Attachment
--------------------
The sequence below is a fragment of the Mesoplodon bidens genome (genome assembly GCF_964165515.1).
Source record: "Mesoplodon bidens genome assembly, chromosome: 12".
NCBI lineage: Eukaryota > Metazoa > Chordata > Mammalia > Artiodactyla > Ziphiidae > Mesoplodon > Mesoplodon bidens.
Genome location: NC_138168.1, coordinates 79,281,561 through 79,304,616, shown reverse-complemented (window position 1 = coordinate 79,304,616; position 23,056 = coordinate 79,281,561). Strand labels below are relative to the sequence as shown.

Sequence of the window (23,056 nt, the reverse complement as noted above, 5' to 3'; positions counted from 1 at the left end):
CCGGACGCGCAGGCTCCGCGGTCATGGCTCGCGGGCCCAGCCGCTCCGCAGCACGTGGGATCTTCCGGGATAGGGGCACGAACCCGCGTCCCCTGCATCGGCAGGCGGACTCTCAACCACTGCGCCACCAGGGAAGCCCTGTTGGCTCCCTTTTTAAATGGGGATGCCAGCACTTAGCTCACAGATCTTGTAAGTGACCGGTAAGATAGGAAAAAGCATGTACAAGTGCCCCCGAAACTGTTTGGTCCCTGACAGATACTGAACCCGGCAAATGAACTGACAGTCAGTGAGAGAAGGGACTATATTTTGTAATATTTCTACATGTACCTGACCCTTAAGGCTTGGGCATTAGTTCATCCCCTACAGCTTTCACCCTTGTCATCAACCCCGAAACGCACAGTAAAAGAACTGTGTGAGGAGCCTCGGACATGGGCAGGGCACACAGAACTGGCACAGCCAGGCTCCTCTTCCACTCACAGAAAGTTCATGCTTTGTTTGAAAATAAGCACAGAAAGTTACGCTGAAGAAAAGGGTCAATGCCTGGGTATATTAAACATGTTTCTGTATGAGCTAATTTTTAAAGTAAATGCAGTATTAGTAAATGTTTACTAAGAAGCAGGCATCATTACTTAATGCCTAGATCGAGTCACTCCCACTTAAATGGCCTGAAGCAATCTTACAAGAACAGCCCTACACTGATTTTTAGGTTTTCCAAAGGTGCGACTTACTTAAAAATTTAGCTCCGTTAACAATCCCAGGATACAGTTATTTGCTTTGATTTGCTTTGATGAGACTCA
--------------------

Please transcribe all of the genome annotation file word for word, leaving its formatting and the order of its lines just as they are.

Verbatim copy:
The sequence below is a fragment of the Mesoplodon bidens genome (genome assembly GCF_964165515.1).
Source record: "Mesoplodon bidens genome assembly, chromosome: 12".
NCBI lineage: Eukaryota > Metazoa > Chordata > Mammalia > Artiodactyla > Ziphiidae > Mesoplodon > Mesoplodon bidens.
Genome location: NC_138168.1, coordinates 79,281,561 through 79,304,616, shown reverse-complemented (window position 1 = coordinate 79,304,616; position 23,056 = coordinate 79,281,561). Strand labels below are relative to the sequence as shown.

Sequence of the window (23,056 nt, the reverse complement as noted above, 5' to 3'; positions counted from 1 at the left end):
CCGGACGCGCAGGCTCCGCGGTCATGGCTCGCGGGCCCAGCCGCTCCGCAGCACGTGGGATCTTCCGGGATAGGGGCACGAACCCGCGTCCCCTGCATCGGCAGGCGGACTCTCAACCACTGCGCCACCAGGGAAGCCCTGTTGGCTCCCTTTTTAAATGGGGATGCCAGCACTTAGCTCACAGATCTTGTAAGTGACCGGTAAGATAGGAAAAAGCATGTACAAGTGCCCCCGAAACTGTTTGGTCCCTGACAGATACTGAACCCGGCAAATGAACTGACAGTCAGTGAGAGAAGGGACTATATTTTGTAATATTTCTACATGTACCTGACCCTTAAGGCTTGGGCATTAGTTCATCCCCTACAGCTTTCACCCTTGTCATCAACCCCGAAACGCACAGTAAAAGAACTGTGTGAGGAGCCTCGGACATGGGCAGGGCACACAGAACTGGCACAGCCAGGCTCCTCTTCCACTCACAGAAAGTTCATGCTTTGTTTGAAAATAAGCACAGAAAGTTACGCTGAAGAAAAGGGTCAATGCCTGGGTATATTAAACATGTTTCTGTATGAGCTAATTTTTAAAGTAAATGCAGTATTAGTAAATGTTTACTAAGAAGCAGGCATCATTACTTAATGCCTAGATCGAGTCACTCCCACTTAAATGGCCTGAAGCAATCTTACAAGAACAGCCCTACACTGATTTTTAGGTTTTCCAAAGGTGCGACTTACTTAAAAATTTAGCTCCGTTAACAATCCCAGGATACAGTTATTTGCTTTGATTTGCTTTGATGAGACTCA